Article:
05 Jun MPs rally support for mortgage prisoners
Mortgage prisoners are predominantly those borrowers who took out a mortgage before the financial crisis but are now blocked from switching to better rates due to changes in lending practices.
There are now an estimated 200,000 homeowners that are trapped on high interest-rate loans with unregulated or inactive firms, and are unable to switch to a cheaper deal.
Mortgage prisoners are often told by lenders that they will be unable to afford a new deal under current lending rules despite a new product offering cheaper monthly payments than their existing one.
This can be even more frustrating for those who are trapped if they have continually paid off their high monthly bills and not let their account fall into arrears. However, there may be some good news for mortgage prisoners.
So, what’s being done to help those who are trapped on high interest-rate mortgages?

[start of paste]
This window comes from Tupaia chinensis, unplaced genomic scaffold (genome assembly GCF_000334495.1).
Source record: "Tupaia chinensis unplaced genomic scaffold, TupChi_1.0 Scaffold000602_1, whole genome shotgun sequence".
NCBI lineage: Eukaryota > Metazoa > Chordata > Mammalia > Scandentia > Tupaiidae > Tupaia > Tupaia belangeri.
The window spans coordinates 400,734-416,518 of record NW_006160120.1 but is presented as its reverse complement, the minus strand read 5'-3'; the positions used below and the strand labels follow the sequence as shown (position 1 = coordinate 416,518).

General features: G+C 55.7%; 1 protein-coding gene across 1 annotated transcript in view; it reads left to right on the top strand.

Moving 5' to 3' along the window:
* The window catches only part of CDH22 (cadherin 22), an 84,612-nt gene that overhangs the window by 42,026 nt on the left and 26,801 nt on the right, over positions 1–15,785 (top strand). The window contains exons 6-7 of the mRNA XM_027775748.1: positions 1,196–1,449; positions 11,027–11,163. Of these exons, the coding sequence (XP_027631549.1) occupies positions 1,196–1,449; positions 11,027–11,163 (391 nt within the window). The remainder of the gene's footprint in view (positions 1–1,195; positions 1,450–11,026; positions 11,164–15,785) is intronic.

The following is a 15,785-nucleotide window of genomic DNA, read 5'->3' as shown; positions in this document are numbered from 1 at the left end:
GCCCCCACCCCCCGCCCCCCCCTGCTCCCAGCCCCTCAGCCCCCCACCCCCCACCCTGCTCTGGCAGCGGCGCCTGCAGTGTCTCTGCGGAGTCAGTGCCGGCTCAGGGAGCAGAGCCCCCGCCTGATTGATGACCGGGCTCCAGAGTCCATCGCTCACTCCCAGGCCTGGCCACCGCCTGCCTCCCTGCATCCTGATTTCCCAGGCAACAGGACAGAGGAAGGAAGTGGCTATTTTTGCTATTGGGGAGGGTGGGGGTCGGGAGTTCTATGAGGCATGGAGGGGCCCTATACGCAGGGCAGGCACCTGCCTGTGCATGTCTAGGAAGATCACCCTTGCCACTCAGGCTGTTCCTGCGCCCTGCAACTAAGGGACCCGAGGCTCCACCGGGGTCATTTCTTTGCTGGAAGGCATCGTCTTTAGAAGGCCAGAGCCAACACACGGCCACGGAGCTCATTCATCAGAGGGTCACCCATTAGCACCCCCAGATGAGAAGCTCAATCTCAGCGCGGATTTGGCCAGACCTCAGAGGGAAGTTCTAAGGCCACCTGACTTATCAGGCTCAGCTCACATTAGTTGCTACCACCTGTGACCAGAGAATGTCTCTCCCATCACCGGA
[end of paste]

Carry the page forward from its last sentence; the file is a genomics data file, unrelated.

An all parliamentary group was launched in May to rally support for mortgage prisoners trapped by changes to lending rules and government loan selling. The group consists of MPs from all political parties and will give support in an effort to create tangible change for people who are trapped by their mortgage.
This issue prompted MP Charlie Elphicke to present a motion in the House of Commons to force lenders to treat such borrowers as “grandfathered” as a first step towards freeing the UKs mortgage prisoners.
This exemption would allow mortgage prisoners to switch lenders without meeting the affordability assessment brought in by new regulations. The mortgage would also be permitted without any regulatory penalty for the lender.
It’s not only MPs that have acknowledged that change is needed though. The FCA stated earlier this year that it is considering a change to affordability checks, which could allow people to switch to deals that are easier to pay.
So, if any of your friends and family are some of the 200,000 mortgage prisoners in the UK there could be some positive changes on the horizon with the backing of MPs and the FCA and we will continue to keep you updated.
If you or your loved ones would like to talk through your options, contact your adviser today.